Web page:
Are auditions fair to drama college applicants?

Musical Theatre Academy auditions day (l to r: Helen Evans, head of acting, Carly Hainsby, head of dance, Nick Crossley, deputy head of dance)
Musical Theatre Academy auditions day (l to r: Helen Evans, head of acting, Carly Hainsby, head of dance, Nick Crossley, deputy head of dance)
Susan Elkin
Susan is Education and Training Editor at The Stage
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Well it’s January and my mind turns to auditions and the large sums of money which will move from student bank accounts to those of vocational training establishments during the next few months.

I have Simon Dunmore’s useful annual breakdown of the fees charged by Drama UK’s eighteen accredited schools (Actors’ Yearbook 2014  in front of me. He reports audition fees ranging from £35 (seven schools) to £60 at the Guildhall – with the caveat that those figures may have changed (ie risen) since his book went to print. And everyone in the industry knows that auditioning for the prestigious Musical Theatre postgraduate course at Royal Academy of Music  costs over £100 because it’s a music conservatoire and their charges are generally higher all round.

Yes I know, before you reach in fury for the electronic equivalent of your green inked pen, that it costs money for staff, often freelance and paid a daily rate, to run auditions and that the best colleges get huge numbers of applicants.  And, I wait to be told primly, that auditioning has nothing to do with making money.

In that case why don’t colleges, many of which are parts of universities these days, limit the number of auditions they run in order to keep staffing costs down? They have a tiny number of places in relation to the thousands of applicants most of them receive and the industry itself is overcrowded anyway so it simply isn’t fair – it’s dishonest in fact - to treat the hopeless as hopefuls. Except, crucially, that each pays a coffer-filling fee.

When I wrote on this subject a year ago, one major school cheerfully and publically told me that its audition “takings” were over £100,000. At least they didn’t try to pretend that running auditions had actually cost this sum.

And yet some organisations manage to audition without charging at all. FalmouthUniversity, for example, where Larry Lynch’s Performance department, based in rather magnificent premises,  runs a pretty decent set of degree courses in acting,  dance, musical theatre, music and so on does not levy an audition fee. When I asked Lynch how they manage that he just looked a bit puzzled and said “Well, we just pay for it via our central university funding”.  I rest my case.

Then there’s the vexed question of how students are treated when they get to these costly auditions. Now to be fair I meet more and more students in drama schools all over the country who tell me that their auditions were detailed, worthwhile experiences which lasted several hours and taught them a lot. So I think things are improving. And I should think so too. These students deserve something for their money.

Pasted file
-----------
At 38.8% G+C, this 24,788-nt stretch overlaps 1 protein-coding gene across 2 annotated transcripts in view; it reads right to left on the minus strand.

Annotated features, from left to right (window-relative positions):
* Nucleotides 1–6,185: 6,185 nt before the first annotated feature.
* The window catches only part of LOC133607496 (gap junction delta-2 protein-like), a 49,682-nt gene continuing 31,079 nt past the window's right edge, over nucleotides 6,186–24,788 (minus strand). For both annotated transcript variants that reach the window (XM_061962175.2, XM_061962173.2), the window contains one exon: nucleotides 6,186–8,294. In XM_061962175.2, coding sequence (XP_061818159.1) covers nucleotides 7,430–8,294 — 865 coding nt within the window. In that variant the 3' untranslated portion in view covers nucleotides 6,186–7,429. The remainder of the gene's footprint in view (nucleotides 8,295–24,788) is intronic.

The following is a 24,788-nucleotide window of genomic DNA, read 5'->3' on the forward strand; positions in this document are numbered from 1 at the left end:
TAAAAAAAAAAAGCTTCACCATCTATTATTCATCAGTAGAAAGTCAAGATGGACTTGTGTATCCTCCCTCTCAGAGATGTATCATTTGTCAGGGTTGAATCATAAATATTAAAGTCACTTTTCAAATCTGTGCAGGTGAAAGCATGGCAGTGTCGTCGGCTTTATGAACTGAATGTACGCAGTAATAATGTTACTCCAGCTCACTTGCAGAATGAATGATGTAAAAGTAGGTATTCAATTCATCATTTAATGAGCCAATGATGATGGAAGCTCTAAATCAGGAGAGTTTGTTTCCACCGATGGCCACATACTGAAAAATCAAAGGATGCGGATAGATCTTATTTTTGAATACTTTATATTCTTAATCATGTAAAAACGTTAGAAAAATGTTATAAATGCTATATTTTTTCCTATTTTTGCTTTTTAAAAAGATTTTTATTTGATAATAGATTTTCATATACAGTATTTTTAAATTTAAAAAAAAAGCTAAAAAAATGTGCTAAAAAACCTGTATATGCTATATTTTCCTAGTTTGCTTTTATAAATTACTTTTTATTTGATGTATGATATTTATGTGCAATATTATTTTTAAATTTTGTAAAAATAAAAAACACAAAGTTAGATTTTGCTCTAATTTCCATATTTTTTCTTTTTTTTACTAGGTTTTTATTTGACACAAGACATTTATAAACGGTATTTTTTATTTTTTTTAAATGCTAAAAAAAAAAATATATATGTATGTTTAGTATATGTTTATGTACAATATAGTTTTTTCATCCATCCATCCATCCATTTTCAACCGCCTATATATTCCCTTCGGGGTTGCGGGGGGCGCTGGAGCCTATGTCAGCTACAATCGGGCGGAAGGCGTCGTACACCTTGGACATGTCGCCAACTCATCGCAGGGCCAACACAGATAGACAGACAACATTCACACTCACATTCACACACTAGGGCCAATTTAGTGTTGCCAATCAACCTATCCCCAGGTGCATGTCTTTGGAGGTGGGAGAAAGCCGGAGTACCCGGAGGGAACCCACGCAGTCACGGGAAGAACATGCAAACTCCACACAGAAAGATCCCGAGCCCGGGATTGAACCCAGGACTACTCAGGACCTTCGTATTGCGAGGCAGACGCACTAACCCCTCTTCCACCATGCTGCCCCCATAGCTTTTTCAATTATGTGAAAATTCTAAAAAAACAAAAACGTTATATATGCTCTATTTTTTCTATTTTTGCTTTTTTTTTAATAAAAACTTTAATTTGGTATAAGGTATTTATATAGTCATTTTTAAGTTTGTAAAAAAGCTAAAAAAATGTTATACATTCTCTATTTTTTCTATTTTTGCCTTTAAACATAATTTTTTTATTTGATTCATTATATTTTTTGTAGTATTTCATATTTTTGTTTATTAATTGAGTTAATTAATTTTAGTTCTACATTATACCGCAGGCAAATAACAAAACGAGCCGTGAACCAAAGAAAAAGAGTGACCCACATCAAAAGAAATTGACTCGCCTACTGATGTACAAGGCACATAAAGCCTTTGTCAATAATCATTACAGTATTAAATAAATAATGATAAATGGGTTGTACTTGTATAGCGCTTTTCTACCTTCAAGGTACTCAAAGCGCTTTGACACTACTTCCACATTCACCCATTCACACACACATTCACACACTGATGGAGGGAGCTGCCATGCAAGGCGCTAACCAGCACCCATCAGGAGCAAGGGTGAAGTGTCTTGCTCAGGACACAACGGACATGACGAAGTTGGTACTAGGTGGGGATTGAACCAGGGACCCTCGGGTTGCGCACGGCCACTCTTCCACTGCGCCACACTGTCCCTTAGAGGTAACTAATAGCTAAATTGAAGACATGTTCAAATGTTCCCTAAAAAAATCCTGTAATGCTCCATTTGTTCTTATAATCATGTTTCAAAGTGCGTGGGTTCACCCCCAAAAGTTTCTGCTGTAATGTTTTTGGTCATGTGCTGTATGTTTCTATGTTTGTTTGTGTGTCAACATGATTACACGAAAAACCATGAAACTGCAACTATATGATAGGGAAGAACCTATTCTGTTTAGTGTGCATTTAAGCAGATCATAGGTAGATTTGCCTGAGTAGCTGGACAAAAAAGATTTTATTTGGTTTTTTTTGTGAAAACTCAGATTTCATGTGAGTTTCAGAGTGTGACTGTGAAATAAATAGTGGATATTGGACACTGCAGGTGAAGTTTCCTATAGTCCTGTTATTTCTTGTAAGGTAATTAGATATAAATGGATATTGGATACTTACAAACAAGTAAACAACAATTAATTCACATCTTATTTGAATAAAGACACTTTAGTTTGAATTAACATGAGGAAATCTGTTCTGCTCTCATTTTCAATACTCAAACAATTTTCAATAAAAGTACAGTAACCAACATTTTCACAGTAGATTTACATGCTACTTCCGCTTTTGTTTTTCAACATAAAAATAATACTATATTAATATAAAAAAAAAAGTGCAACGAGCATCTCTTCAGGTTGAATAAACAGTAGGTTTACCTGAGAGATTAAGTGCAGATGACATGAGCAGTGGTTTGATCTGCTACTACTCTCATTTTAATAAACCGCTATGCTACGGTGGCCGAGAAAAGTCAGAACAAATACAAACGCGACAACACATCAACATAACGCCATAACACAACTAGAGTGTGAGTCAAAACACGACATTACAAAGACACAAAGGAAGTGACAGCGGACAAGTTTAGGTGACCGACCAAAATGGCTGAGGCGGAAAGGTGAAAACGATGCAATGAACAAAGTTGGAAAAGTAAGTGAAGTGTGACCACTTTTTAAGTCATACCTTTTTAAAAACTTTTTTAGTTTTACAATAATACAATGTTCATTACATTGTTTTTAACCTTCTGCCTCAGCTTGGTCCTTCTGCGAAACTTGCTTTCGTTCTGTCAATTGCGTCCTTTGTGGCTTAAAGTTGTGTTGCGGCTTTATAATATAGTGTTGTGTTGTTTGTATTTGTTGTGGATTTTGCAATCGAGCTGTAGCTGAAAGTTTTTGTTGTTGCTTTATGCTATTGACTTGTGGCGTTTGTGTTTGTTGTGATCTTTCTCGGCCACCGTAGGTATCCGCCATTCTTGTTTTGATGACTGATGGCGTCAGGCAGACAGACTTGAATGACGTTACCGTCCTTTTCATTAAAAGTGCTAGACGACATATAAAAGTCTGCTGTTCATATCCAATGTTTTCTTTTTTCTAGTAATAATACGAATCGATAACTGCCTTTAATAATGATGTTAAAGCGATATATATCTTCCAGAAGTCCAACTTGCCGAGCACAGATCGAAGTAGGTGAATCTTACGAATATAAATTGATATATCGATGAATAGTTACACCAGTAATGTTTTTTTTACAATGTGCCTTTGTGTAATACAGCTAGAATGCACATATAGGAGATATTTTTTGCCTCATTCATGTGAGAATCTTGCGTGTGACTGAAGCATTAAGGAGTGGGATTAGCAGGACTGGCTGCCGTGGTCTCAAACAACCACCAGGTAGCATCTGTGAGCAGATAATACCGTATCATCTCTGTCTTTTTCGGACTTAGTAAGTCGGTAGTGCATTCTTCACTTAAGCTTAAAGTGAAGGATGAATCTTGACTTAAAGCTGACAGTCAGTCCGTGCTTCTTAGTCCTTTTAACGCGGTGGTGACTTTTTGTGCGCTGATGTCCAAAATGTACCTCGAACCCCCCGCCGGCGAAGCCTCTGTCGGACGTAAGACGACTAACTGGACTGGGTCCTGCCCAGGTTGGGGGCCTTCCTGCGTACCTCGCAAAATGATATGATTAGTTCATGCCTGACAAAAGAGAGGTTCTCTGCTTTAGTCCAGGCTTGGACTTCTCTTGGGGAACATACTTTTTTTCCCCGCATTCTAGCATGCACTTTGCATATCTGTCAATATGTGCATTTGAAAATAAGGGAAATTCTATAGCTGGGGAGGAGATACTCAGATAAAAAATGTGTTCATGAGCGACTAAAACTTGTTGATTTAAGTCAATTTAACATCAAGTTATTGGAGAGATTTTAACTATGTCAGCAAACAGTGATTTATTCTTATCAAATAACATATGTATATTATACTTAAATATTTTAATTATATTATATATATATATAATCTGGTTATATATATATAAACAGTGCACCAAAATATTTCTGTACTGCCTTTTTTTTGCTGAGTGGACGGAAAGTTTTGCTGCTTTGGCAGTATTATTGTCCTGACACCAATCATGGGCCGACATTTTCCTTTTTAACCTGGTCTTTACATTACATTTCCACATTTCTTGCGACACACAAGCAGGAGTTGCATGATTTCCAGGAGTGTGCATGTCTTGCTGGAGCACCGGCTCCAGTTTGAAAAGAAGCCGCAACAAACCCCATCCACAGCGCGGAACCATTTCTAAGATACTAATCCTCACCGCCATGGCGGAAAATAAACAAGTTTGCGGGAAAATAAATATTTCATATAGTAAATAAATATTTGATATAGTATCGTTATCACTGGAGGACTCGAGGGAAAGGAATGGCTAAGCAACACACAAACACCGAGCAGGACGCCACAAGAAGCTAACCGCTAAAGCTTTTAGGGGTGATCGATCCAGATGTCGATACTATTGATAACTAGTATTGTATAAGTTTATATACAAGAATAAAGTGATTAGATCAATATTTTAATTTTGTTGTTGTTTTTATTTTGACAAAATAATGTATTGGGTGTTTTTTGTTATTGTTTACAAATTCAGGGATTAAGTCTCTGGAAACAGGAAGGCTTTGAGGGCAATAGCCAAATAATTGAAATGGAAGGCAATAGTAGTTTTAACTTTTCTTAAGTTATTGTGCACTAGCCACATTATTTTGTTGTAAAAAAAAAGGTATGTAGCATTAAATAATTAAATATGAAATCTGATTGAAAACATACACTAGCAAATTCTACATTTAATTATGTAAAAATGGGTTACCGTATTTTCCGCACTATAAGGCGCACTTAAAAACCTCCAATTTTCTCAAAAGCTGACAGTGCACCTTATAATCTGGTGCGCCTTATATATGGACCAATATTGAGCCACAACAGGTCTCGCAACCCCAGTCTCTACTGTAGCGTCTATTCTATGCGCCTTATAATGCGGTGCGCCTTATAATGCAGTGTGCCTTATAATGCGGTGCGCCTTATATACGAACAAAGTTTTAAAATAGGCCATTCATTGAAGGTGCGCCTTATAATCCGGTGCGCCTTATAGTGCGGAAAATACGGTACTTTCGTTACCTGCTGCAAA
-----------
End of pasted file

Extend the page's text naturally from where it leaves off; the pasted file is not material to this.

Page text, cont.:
On the other hand I still meet others who report miserable, brief experiences resulting in almost instant dismissal – after the student has, perhaps, travelled from the other end of the country and paid for a night’s accommodation in order to make, say, a 10am appointment at the drama school.

I happened to be visiting a prestigious London drama school recently while it was auditioning potential postgraduate students. The applicants were huddled, anxious and nervous in a stark corridor waiting to go in one by one. Each was wearing a large placard bearing a number as if they were anonymous runners in a race. What price human dignity?

There is a case, I think, for independent schools to charge for auditions because they have to balance the books and they have no back-up funding. But it should simply cover costs. The MTA (winner of 2012 StageSchool of the Year) has always been very transparent about this and others could learn from it.

MTA charges £45. For that the students get an all day audition in a group of not more than 22 so there’s plenty of individual attention and crucially each gets written feedback a few hours later.  The MTA auditions only 250 students a year (for 22 places) as opposed to the 3,000 or so which is the norm in most accredited drama schools so there’s no question of profiteering. It really can be done.

Good luck with your auditions if you’re applying this year to whichever institutions you’ve decided offer what you want. I hope you’re not overcharged and that you get value for money – and come out feeling invigorated rather than demoralised.